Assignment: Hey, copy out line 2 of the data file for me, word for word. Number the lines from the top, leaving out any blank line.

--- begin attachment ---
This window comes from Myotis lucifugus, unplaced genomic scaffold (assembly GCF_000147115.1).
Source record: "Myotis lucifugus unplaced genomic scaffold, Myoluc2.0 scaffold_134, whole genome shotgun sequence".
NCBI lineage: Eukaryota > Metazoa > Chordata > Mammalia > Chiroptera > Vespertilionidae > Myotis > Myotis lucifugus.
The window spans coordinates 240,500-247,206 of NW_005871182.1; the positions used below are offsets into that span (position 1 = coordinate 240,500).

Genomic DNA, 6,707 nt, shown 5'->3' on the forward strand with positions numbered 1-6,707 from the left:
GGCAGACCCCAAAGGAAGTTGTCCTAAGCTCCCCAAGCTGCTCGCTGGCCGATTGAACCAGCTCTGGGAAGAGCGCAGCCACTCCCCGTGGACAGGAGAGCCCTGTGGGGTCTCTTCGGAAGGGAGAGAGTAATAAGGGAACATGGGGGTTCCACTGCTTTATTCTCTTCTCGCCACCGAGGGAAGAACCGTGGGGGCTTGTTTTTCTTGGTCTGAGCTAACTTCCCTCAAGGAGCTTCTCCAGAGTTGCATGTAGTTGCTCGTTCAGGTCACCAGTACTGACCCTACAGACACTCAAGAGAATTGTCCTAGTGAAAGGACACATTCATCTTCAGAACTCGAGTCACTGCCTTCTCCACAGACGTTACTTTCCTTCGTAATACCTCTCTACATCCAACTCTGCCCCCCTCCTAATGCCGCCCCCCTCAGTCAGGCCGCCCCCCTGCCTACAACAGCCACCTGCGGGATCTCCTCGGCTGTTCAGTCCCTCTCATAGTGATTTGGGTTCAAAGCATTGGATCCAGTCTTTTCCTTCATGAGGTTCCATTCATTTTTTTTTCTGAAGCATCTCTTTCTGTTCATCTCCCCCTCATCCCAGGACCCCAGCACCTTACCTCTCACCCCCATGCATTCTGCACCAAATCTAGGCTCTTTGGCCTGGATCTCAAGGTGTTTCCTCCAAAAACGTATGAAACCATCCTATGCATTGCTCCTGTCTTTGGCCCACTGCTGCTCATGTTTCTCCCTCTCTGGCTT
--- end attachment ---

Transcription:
Source record: "Myotis lucifugus unplaced genomic scaffold, Myoluc2.0 scaffold_134, whole genome shotgun sequence".